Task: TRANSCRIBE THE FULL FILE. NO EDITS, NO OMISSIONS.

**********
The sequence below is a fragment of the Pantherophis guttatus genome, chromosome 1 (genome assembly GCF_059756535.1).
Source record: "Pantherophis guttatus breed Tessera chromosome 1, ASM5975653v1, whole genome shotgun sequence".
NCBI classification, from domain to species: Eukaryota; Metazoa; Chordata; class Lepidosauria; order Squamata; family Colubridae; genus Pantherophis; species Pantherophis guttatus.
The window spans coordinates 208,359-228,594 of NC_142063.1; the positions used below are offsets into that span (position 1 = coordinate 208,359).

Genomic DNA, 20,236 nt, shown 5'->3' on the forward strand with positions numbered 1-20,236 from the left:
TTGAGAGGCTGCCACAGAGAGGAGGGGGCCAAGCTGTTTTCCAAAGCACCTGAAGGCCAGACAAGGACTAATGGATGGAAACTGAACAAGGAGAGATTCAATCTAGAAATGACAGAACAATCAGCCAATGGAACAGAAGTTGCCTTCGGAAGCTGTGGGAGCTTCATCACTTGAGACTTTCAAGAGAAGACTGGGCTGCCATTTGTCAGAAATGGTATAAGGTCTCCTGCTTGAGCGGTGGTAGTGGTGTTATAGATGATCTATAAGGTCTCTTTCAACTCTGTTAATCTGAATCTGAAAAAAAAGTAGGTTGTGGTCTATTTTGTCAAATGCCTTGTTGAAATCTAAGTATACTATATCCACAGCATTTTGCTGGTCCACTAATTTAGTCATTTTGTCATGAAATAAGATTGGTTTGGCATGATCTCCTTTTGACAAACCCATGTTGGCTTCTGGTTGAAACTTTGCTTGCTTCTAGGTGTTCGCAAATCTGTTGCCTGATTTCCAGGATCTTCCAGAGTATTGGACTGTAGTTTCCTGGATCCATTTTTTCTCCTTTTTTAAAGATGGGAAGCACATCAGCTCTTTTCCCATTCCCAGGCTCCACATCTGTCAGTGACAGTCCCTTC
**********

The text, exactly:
The sequence below is a fragment of the Pantherophis guttatus genome, chromosome 1 (genome assembly GCF_059756535.1).
Source record: "Pantherophis guttatus breed Tessera chromosome 1, ASM5975653v1, whole genome shotgun sequence".
NCBI classification, from domain to species: Eukaryota; Metazoa; Chordata; class Lepidosauria; order Squamata; family Colubridae; genus Pantherophis; species Pantherophis guttatus.
The window spans coordinates 208,359-228,594 of NC_142063.1; the positions used below are offsets into that span (position 1 = coordinate 208,359).

Genomic DNA, 20,236 nt, shown 5'->3' on the forward strand with positions numbered 1-20,236 from the left:
TTGAGAGGCTGCCACAGAGAGGAGGGGGCCAAGCTGTTTTCCAAAGCACCTGAAGGCCAGACAAGGACTAATGGATGGAAACTGAACAAGGAGAGATTCAATCTAGAAATGACAGAACAATCAGCCAATGGAACAGAAGTTGCCTTCGGAAGCTGTGGGAGCTTCATCACTTGAGACTTTCAAGAGAAGACTGGGCTGCCATTTGTCAGAAATGGTATAAGGTCTCCTGCTTGAGCGGTGGTAGTGGTGTTATAGATGATCTATAAGGTCTCTTTCAACTCTGTTAATCTGAATCTGAAAAAAAAGTAGGTTGTGGTCTATTTTGTCAAATGCCTTGTTGAAATCTAAGTATACTATATCCACAGCATTTTGCTGGTCCACTAATTTAGTCATTTTGTCATGAAATAAGATTGGTTTGGCATGATCTCCTTTTGACAAACCCATGTTGGCTTCTGGTTGAAACTTTGCTTGCTTCTAGGTGTTCGCAAATCTGTTGCCTGATTTCCAGGATCTTCCAGAGTATTGGACTGTAGTTTCCTGGATCCATTTTTTCTCCTTTTTTAAAGATGGGAAGCACATCAGCTCTTTTCCCATTCCCAGGCTCCACATCTGTCAGTGACAGTCCCTTC